Sherrod Brown says he's 'not actively considering' running for president

Sherrod Brown says he's 'not actively considering' running for president
© Greg Nash

Sen. Sherrod BrownSherrod Campbell BrownBipartisan housing finance reform on the road less taken Hillicon Valley: Google to promote original reporting | Senators demand answers from Amazon on worker treatment | Lawmakers weigh response to ransomware attacks Senate Democrats want answers on 'dangerous' Amazon delivery system MORE (D-Ohio) said that he's not "actively considering" a run for the White House in 2020, though he said he thinks "about it from time to time."

"I'm not actively considering it," he said when asked about it during an interview earlier this week with the Cincinnati Enquirer's editorial board.

But he also acknowledged hearing about it "more and more."

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"I don’t have the great desire to be president like a lot of my colleagues do," Brown said. 

"I think about it from time to time," he added, "but I'm not close to wanting to do that." 

Brown is among a handful of Democrats floated as possible 2020 challengers to President TrumpDonald John TrumpAlaska Republican Party cancels 2020 primary Ukrainian official denies Trump pressured president Trump goes after New York Times, Washington Post: 'They have gone totally CRAZY!!!!' MORE.

The two-term senator is up for reelection this year, but most polls show him with a comfortable lead over his Republican challenger, Rep. Jim RenacciJames (Jim) B. RenacciMedicare for All won't deliver what Democrats promise GOP rep: If Mueller had found collusion, 'investigation would have wrapped up very quickly' House Ethics Committee extends probe into Renacci MORE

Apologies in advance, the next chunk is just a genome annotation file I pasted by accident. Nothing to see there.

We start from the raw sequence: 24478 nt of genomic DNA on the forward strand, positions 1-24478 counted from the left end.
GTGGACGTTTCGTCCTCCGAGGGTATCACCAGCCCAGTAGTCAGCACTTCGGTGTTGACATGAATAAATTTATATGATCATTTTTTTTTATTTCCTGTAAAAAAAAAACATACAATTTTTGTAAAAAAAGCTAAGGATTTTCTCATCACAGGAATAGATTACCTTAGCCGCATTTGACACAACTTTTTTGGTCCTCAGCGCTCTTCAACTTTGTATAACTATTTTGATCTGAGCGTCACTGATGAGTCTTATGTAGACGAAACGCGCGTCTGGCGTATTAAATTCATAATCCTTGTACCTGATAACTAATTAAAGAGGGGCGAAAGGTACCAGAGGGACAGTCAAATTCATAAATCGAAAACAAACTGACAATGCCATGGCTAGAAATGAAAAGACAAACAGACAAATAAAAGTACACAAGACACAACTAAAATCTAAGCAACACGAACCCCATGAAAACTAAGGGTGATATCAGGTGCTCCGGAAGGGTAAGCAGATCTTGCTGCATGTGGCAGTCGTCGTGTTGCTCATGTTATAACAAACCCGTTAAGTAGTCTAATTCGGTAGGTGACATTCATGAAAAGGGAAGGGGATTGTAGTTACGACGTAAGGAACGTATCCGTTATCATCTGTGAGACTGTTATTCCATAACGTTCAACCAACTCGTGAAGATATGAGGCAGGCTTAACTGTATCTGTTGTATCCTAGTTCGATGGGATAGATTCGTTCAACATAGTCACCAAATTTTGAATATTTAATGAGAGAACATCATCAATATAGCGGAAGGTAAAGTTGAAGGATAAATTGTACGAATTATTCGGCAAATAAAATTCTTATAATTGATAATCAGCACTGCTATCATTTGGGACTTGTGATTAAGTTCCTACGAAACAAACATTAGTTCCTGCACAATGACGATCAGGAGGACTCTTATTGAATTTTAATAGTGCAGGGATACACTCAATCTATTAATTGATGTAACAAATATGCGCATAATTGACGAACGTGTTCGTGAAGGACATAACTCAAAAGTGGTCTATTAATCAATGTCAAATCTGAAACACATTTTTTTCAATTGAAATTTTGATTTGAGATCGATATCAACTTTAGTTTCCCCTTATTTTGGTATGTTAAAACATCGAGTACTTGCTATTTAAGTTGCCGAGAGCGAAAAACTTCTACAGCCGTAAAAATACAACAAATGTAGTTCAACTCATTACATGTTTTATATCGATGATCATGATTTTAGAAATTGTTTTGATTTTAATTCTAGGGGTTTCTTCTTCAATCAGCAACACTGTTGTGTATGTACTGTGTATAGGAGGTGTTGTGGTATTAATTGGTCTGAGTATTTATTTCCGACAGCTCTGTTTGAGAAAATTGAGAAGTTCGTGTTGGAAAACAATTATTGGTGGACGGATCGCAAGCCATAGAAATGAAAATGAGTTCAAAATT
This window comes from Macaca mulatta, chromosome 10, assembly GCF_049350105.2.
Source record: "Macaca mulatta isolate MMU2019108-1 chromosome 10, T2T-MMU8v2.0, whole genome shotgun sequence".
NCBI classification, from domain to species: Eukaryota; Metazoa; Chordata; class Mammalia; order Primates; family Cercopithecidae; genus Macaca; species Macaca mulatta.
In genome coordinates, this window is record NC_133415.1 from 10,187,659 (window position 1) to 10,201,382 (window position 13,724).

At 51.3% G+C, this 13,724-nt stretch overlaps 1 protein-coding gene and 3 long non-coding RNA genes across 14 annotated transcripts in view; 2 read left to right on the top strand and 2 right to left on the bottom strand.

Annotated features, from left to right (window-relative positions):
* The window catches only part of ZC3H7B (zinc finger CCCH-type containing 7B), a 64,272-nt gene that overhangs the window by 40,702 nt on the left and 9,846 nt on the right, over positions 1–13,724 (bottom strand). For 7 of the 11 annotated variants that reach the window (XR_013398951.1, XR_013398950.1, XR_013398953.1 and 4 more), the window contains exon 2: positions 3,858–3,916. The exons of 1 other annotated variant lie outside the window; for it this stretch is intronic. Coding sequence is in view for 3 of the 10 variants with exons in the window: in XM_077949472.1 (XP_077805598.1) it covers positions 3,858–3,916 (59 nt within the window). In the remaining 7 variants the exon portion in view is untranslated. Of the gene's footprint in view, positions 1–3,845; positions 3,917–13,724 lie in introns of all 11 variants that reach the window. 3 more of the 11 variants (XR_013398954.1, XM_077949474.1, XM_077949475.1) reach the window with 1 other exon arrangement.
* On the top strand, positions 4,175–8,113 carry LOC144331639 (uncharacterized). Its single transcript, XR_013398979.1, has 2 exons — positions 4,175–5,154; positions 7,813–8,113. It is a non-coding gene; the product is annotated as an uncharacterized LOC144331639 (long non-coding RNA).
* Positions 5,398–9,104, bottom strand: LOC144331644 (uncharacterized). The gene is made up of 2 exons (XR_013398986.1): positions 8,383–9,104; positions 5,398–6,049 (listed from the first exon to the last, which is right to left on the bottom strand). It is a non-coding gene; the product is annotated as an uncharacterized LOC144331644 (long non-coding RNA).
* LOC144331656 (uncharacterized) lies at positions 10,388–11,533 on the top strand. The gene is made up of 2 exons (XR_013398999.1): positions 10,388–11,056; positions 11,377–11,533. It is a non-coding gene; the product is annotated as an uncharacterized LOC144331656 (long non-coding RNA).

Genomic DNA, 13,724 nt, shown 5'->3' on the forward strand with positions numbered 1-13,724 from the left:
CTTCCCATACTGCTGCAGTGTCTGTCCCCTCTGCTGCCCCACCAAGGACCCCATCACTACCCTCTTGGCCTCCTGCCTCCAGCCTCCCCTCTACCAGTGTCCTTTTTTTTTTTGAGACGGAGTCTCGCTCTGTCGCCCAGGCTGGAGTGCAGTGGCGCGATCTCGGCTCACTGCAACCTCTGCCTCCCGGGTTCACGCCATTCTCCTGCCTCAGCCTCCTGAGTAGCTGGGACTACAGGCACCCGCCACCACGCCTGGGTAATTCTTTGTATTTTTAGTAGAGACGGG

Trump beat out Democratic presidential nominee Hillary ClintonHillary Diane Rodham ClintonUkrainian official denies Trump pressured president The Memo: 'Whistleblower' furor gains steam Missing piece to the Ukraine puzzle: State Department's overture to Rudy Giuliani MORE in Ohio in 2016, including in 17 counties that Brown won in his 2012 reelection bid.

Brown was once a potential pick to serve as Clinton's running mate. She ultimately chose Sen. Tim KaineTimothy (Tim) Michael KaineDemocrats hit Scalia over LGBTQ rights Missouri Republican wins annual craft brewing competition for lawmakers Sen. Kaine: No reason for US to 'engage in military action to protect Saudi oil' MORE (D-Va.) in part because Democrats did not want to run the risk of losing Brown's Senate seat. 

Democrats are hoping that gubernatorial candidate Richard CordrayRichard Adams CordrayTrump administration asks Supreme Court to take up challenge to consumer bureau Watchdog agency must pick a side: Consumers or scammers Kraninger's CFPB gives consumers the tools to help themselves MORE, the former director of the Consumer Financial Protection Bureau, can help the party retake the governor's mansion in Ohio this year.

That would mean that a Democrat would likely be appointed to fill Brown's seat should he mount a bid for president in 2020.

The gubernatorial race, however, remains close. A Politico–AARP poll released earlier this month shows Republican Mike DeWine leading Cordray by only 1 point in the race for the governor's mansion.